Photo: Steve Hodgson on Flickr
If you’re not watching the headlines this Sunday, you’re going to be missing out on the biggest macro story right now: the first round of the French presidential elections.The elections will be completed in two rounds, and most expect that both front-runner François Hollande of the Socialist Party and the right-wing incumbent Nicolas Sarkozy will make it to the next round on May 6, these elections could still have a major impact on France’s stance on how to deal with the sovereign debt and banking crises threatening the viability of the euro system.
Here are five reasons why you should be watching the elections closely:
- Investors are wary that Hollande’s proposals could destroy the alliance between France and Germany that has driven through most of the eurozone reforms to date. Hollande has called for France to renegotiate the latest European Treaty, alter the mandate of the European Central Bank, initiate eurobonds, and create a French public investment bank.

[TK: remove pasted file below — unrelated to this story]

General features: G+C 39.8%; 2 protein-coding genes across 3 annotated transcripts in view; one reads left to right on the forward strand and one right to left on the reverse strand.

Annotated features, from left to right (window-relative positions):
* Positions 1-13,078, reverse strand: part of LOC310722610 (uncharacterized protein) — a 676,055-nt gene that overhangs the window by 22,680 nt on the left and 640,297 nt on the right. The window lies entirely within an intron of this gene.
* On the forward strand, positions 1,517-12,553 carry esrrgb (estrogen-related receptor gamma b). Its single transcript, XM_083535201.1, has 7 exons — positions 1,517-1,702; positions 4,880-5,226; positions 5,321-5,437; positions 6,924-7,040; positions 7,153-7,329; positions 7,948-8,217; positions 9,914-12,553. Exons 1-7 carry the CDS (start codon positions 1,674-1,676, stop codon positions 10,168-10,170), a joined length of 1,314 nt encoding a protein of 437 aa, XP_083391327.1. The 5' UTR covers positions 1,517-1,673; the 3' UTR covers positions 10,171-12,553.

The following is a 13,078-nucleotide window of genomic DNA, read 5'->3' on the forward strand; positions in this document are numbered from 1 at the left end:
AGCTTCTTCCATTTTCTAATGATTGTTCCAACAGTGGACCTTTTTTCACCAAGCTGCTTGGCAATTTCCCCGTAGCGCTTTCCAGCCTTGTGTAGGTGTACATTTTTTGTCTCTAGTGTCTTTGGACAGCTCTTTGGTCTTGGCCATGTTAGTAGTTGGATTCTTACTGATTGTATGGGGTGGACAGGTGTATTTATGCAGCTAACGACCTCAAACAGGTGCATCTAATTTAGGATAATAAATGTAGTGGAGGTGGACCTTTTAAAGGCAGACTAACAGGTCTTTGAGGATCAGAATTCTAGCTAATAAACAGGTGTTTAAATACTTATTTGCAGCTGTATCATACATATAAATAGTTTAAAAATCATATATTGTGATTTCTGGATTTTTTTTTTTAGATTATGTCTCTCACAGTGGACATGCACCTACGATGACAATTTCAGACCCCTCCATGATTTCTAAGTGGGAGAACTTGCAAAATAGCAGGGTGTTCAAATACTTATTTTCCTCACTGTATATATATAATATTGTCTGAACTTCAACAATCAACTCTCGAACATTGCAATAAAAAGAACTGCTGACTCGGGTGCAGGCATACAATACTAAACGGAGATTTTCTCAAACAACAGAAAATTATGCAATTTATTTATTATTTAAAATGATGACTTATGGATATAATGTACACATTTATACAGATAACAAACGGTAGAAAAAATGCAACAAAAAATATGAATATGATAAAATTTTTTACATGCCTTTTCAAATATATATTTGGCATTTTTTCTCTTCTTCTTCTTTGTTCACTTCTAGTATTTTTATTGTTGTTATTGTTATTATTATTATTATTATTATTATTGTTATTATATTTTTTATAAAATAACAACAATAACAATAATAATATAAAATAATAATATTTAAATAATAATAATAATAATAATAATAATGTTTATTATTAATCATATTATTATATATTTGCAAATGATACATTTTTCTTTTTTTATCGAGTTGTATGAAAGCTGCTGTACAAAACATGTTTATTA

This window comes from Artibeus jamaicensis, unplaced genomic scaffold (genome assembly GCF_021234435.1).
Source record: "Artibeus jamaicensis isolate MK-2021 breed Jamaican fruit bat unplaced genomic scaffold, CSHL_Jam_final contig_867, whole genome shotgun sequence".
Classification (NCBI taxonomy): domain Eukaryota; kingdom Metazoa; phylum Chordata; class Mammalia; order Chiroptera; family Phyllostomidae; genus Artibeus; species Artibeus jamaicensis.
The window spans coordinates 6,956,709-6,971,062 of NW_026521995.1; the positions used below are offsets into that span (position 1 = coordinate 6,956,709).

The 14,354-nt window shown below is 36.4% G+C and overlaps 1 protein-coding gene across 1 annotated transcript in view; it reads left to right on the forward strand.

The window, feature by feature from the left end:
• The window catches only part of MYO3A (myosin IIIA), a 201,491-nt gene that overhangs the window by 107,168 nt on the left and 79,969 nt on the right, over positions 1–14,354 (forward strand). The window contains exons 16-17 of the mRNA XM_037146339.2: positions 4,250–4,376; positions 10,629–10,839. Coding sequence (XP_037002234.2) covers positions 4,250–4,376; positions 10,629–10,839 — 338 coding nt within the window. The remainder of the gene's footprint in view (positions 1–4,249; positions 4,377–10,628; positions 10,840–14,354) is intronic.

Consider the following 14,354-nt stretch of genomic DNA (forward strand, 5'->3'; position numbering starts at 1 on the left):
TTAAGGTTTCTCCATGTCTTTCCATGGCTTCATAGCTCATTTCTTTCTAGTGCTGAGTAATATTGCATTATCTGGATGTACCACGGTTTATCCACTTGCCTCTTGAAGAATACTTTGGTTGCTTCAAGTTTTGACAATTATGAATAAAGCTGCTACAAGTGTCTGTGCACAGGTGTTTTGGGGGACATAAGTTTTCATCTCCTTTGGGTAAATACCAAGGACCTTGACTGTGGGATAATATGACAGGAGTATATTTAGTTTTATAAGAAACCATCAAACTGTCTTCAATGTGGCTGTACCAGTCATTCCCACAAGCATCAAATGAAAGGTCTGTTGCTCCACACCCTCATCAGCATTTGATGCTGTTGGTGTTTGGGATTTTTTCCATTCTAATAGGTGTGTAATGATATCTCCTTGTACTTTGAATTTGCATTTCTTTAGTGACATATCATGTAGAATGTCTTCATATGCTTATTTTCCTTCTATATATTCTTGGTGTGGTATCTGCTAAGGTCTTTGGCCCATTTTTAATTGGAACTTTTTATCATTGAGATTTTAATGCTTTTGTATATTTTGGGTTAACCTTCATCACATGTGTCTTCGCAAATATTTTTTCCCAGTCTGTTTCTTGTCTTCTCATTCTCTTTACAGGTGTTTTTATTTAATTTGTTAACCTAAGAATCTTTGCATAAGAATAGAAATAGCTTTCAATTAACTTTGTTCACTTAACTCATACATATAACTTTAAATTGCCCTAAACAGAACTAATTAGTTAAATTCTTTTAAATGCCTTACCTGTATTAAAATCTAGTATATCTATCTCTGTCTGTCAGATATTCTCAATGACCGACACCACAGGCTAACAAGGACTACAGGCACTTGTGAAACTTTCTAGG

- French voters from the two biggest parties—Sarkozy’s Union for a Popular Moment and Hollande’s Socialist Party—are notoriously bad for abstaining from the first round of elections. In 2002, 28 per cent of the population failed to show, and the Socialist front-runner and then Prime Minister didn’t even make it to the second round. This possibility is not likely to materialise, but it remains a risk.
- Portions of the vote won by third parties will dictate how power is split in the next administration, according to an investor note published by UBS chief economist Andreas Höfert.
- The results of this election will influence parliamentary elections that will take place on June 17.
- Approximately 10 per cent of voters come from the centre. According to Höfert, the level of success centrist candidate François Bayrou enjoys will “shape the debate between the two main contenders after the first round. It will be equally crucial to see, whether Mr. Bayrou will give any sup- port to the one or the other candidate between the two rounds.”
Höfert argues that although the outcome of the elections appears to be firm right now, the French saying “Impossible n’est pas Français” (“impossible” isn’t a word in French so everything is possible) epitomizes this race.
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